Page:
“With the [environmental] risks increasing, you might not know when you design the mine that you need a water treatment plant ten years down the road,” said performance auditor Tanya Wood. If a water treatment plant is eventually needed, the ministry will reassess the liability amount. “To go back and get that money from the mine can be quite challenging,” she said.

On May 18 the Vancouver Sun released a detailed list of companies that contribute to the audit’s assessed reclamation fund shortfall with outstanding financial security deposits. That list identified Teck’s Elk Valley coal project as one of the major contributors to the deficit, with a gap between estimated and actual liability coverage of more than $500 million. Teck’s Highland Valley Copper mine and Barrick’s Eskay Creek gold project also had significant gaps: more than $186 million and $114 million, respectively. Over half of the sites listed had no shortfall; many gaps were less than $1 million.

Barrick will have enough to cover the closure costs at Eskay Creek, said Barrick senior vice-president of communications Andy Lloyd, and the money is already set aside. “We do have on our books roughly $114 million for provisions for environmental remediation for the closure sites,” he said. “We continue to fund those activities on an ongoing basis.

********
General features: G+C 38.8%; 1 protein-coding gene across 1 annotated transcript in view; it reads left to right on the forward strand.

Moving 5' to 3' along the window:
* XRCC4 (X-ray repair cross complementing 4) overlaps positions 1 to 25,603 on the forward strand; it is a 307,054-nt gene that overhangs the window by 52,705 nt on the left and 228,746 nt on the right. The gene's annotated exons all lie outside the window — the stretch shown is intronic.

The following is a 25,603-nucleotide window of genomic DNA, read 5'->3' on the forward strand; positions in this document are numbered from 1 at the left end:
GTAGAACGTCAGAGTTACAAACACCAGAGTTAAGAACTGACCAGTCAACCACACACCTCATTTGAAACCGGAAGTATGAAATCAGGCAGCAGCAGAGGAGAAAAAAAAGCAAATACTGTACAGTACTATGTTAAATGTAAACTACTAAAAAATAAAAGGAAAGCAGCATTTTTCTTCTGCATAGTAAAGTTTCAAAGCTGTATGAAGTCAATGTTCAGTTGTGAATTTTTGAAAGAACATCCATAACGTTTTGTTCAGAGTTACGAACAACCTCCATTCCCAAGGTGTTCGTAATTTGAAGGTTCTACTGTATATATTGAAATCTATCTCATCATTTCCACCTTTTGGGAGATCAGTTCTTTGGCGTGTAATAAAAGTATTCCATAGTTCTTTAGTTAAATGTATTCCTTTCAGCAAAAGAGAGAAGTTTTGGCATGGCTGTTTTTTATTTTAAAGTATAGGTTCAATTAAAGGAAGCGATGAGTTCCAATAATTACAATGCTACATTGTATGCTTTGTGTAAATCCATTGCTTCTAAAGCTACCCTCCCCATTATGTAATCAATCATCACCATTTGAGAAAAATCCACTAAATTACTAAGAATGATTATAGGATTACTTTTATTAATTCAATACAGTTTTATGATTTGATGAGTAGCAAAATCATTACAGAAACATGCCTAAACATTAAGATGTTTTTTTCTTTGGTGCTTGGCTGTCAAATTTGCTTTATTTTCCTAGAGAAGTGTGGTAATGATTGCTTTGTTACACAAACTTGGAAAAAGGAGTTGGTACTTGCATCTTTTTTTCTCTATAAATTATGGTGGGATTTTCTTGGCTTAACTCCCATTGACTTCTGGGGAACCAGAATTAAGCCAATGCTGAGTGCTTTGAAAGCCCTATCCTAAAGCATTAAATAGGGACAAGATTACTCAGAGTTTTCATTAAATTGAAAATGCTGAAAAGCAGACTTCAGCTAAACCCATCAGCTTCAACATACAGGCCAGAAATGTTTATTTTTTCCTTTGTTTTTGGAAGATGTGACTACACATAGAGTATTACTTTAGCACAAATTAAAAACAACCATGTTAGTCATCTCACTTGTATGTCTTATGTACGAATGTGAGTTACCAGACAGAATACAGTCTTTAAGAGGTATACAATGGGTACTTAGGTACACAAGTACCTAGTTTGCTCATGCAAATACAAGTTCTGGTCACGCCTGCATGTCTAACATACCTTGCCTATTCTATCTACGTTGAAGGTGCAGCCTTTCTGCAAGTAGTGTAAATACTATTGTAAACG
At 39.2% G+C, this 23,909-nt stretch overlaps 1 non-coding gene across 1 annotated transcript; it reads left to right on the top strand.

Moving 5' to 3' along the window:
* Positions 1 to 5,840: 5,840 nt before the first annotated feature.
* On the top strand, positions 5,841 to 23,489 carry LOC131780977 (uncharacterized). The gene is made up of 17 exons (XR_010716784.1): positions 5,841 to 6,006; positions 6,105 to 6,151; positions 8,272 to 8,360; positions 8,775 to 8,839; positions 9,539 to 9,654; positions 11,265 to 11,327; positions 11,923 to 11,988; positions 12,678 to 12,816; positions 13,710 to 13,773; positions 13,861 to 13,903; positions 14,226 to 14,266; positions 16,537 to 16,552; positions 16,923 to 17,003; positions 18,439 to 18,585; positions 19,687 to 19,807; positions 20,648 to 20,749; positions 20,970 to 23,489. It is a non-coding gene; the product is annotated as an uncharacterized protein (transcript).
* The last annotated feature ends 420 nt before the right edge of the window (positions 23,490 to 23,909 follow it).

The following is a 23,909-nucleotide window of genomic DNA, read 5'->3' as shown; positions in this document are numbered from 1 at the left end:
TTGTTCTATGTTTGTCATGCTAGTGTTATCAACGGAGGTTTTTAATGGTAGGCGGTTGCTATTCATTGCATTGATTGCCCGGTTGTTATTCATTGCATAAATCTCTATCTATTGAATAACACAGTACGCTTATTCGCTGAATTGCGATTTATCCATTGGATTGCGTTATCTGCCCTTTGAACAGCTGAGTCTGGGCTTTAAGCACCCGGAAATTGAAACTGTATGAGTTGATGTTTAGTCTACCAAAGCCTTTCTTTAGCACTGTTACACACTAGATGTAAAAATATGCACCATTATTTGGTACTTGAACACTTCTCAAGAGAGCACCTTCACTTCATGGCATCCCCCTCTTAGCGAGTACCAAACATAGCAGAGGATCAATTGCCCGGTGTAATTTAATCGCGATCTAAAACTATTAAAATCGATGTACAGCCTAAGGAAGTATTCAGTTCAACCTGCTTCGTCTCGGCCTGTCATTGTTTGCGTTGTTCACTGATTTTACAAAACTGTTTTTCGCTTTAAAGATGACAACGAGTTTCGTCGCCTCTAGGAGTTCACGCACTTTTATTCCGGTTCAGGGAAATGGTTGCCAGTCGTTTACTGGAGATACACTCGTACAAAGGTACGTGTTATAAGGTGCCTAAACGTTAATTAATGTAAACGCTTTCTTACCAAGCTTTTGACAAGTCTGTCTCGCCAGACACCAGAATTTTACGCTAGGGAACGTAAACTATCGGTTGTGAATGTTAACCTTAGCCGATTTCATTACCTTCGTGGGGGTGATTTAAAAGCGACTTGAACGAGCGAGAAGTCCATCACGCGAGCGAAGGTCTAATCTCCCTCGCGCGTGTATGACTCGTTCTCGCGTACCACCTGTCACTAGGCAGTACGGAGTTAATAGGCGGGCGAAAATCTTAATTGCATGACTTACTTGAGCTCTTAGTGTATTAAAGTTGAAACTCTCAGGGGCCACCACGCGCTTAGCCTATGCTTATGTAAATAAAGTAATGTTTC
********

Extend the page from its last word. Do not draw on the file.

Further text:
“Barrick has a significant amount of liquidity to cover all of our obligations – certainly our closure obligations – and we have a good track record.”

Mines that will require water treatment – including Elk Valley – are responsible for $730 million of the shortfall. “This is contrary to MEM’s policy requiring full security on mines that require long-term water treatment,” the audit stated.

Haslam said MEM increased the amount of reclamation securities it holds over the years, doubling the amount since 2011 and quadrupling it since 2001.

The provincial government also highlighted Teck’s efforts to treat selenium in the waters at Elk Valley, noting the company has committed to building eight new water treatment facilities.

Mount Polley’s liability shortfall was estimated at just under $10.5 million. The August 2014 tailings breach at the mine was specifically highlighted as part of the audit’s rationale for the recommendation to remove compliance and enforcement from MEM’s jurisdiction.

“We found that the ministry did not ensure that the tailings dam was being built or operated according to the approved design, nor did it ensure that the mining company rectified design and operational deficiencies,” the report stated.

The audit also found that MEM did not have enough human or financial resources to conduct the required inspections. The ministry has challenged the audit’s interpretation of its role at Mount Polley, stating that it “does not align” with the conclusions of the Mount Polley independent review panel or Chief Inspector of Mines Al Hoffman’s investigation.

Other recommendations in the audit included creating incentives to promote responsible behaviour among mining companies, formulating reclamation guidelines and enacting new reporting policies for enforcement activities and the security deposits.

The report took about two years to complete and examined the three years between 2012 and 2014.